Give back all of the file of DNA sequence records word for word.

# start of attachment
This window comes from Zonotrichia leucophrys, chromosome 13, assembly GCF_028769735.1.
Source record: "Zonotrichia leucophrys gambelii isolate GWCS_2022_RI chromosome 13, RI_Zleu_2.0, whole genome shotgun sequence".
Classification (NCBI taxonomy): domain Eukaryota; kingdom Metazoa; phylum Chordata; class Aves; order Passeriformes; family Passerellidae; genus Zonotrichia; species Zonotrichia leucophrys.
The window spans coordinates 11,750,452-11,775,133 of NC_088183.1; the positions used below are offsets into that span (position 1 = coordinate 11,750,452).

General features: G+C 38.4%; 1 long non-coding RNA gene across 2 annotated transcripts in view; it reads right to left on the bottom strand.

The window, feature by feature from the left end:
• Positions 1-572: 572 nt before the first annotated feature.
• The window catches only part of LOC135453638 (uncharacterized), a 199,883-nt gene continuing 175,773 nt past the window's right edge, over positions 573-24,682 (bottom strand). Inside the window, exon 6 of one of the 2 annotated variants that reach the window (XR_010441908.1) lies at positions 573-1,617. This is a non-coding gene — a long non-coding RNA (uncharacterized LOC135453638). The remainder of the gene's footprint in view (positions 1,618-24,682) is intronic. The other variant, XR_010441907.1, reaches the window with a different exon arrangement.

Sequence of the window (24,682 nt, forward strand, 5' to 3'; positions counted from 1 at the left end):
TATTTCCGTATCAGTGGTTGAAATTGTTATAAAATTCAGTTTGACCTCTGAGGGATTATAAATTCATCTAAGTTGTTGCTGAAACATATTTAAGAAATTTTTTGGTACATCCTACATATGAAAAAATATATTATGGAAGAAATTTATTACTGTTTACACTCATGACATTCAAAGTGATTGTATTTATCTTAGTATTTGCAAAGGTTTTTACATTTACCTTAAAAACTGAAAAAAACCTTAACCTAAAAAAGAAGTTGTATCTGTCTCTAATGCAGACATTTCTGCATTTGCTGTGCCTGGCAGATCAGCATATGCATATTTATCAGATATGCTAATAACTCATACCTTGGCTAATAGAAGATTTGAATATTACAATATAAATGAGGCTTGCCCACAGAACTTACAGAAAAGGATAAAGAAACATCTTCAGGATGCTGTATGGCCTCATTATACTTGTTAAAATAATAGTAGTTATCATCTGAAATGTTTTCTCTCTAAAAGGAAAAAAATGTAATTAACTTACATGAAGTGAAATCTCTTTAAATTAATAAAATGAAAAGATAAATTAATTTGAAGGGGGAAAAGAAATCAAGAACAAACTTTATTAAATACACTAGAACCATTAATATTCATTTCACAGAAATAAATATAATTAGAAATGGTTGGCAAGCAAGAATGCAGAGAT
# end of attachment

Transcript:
This window comes from Zonotrichia leucophrys, chromosome 13, assembly GCF_028769735.1.
Source record: "Zonotrichia leucophrys gambelii isolate GWCS_2022_RI chromosome 13, RI_Zleu_2.0, whole genome shotgun sequence".
Classification (NCBI taxonomy): domain Eukaryota; kingdom Metazoa; phylum Chordata; class Aves; order Passeriformes; family Passerellidae; genus Zonotrichia; species Zonotrichia leucophrys.
The window spans coordinates 11,750,452-11,775,133 of NC_088183.1; the positions used below are offsets into that span (position 1 = coordinate 11,750,452).

General features: G+C 38.4%; 1 long non-coding RNA gene across 2 annotated transcripts in view; it reads right to left on the bottom strand.

The window, feature by feature from the left end:
• Positions 1-572: 572 nt before the first annotated feature.
• The window catches only part of LOC135453638 (uncharacterized), a 199,883-nt gene continuing 175,773 nt past the window's right edge, over positions 573-24,682 (bottom strand). Inside the window, exon 6 of one of the 2 annotated variants that reach the window (XR_010441908.1) lies at positions 573-1,617. This is a non-coding gene — a long non-coding RNA (uncharacterized LOC135453638). The remainder of the gene's footprint in view (positions 1,618-24,682) is intronic. The other variant, XR_010441907.1, reaches the window with a different exon arrangement.

Sequence of the window (24,682 nt, forward strand, 5' to 3'; positions counted from 1 at the left end):
TATTTCCGTATCAGTGGTTGAAATTGTTATAAAATTCAGTTTGACCTCTGAGGGATTATAAATTCATCTAAGTTGTTGCTGAAACATATTTAAGAAATTTTTTGGTACATCCTACATATGAAAAAATATATTATGGAAGAAATTTATTACTGTTTACACTCATGACATTCAAAGTGATTGTATTTATCTTAGTATTTGCAAAGGTTTTTACATTTACCTTAAAAACTGAAAAAAACCTTAACCTAAAAAAGAAGTTGTATCTGTCTCTAATGCAGACATTTCTGCATTTGCTGTGCCTGGCAGATCAGCATATGCATATTTATCAGATATGCTAATAACTCATACCTTGGCTAATAGAAGATTTGAATATTACAATATAAATGAGGCTTGCCCACAGAACTTACAGAAAAGGATAAAGAAACATCTTCAGGATGCTGTATGGCCTCATTATACTTGTTAAAATAATAGTAGTTATCATCTGAAATGTTTTCTCTCTAAAAGGAAAAAAATGTAATTAACTTACATGAAGTGAAATCTCTTTAAATTAATAAAATGAAAAGATAAATTAATTTGAAGGGGGAAAAGAAATCAAGAACAAACTTTATTAAATACACTAGAACCATTAATATTCATTTCACAGAAATAAATATAATTAGAAATGGTTGGCAAGCAAGAATGCAGAGAT